One of the most difficult things to do in sports is to figure out just how valuable a coach is. The Brian Orser/Yu-na Kim situation reiterates that difficult question, particularly with the revisionist history going on. Many are saying that Kim saved Orser's career by choosing to work with him (without acknowledging that, obviously, Kim saw something in Orser worth working with) and others think that Orser is taking all the credit for plucking Kim from obscurity, even though she was already on the skating radar when she went to work with Orser. How much credit should a coach get?
In team sports, it's a common thought that a coach gets a bit too much credit when a team does well and a bit too much blame when a team does poorly. Individual sports have a different dynamic, though. The skater is out there on his or her own, the game plan depends entirely on them, and they will often take all the blame when anything goes wrong. If a skater switches from coach to coach, we tend to assume the skater is fickle rather than blame the coach (or at least, I am guilty of that).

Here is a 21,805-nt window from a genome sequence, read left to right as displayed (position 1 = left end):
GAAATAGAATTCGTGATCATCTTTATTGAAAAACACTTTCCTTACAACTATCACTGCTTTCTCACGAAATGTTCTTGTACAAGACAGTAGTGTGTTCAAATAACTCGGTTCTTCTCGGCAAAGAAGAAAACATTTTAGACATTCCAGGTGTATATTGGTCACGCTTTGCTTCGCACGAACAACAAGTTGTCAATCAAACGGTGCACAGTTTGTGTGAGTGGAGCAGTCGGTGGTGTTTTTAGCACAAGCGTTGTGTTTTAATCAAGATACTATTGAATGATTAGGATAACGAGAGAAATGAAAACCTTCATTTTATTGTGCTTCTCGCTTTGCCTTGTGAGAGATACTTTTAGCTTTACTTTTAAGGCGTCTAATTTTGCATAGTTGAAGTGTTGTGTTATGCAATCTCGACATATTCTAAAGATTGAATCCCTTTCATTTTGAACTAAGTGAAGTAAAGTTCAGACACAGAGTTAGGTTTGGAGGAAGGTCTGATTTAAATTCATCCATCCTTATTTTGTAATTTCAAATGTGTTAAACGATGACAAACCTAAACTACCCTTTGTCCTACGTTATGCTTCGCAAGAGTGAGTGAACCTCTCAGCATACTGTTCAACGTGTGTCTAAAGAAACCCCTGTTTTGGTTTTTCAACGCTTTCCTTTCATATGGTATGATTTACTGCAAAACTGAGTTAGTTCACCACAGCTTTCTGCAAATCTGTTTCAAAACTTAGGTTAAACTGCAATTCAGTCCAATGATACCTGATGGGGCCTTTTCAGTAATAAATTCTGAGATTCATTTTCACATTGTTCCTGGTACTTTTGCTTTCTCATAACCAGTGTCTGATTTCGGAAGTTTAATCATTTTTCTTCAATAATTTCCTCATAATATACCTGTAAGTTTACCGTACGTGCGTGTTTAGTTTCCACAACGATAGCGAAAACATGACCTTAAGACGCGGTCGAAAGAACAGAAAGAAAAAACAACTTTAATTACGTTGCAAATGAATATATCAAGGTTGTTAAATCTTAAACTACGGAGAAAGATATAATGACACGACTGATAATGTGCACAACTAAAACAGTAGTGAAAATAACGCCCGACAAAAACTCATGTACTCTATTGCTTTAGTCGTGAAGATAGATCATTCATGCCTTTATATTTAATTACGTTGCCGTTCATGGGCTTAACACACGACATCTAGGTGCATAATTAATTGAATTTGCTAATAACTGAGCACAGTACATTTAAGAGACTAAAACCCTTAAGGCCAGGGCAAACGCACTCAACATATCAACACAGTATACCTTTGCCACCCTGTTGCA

Still, you have to think there is a reason that Frank Carroll, Nicolai Morozov, and others so consistently produce champions. But it must also be acknowledged that not every skater they work with goes on to the ultimate successes in the sport. You have to concede that both Yu-na Kim and Adam Rippon made great strides after working with Orser. But there is no way to know how they would have done had they chosen other coaches as they matured (although Rippon was working with Morozov prior to Orser and not doing as well). It is also obvious how influential Tatiana Tarasova has been on Mao Asada's skating; not necessarily for the better. And this isn't even getting into the strictly choreography side of things.
I guess with each skater/coach relationship, it's a different situation. It's almost impossible to say what might have happened had Kim not worked with Orser. As a Yankee fan, I don't give all the credit to former coach Joe Torre for the team's dynasty in the late 90's...but I do feel awfully appreciative of the guy whenever I see him on television. And even though things ended terribly between him and the Yankees, I don't feel a need to bash his accomplishments or contribution.
It's obvious how important a coach is to a figure skater - but how do we measure just how important? And how important was Orser to Kim? Or Frank Carroll to Michelle Kwan, John Nicks to Sasha Cohen, etc.? Please comment if you have any thoughts.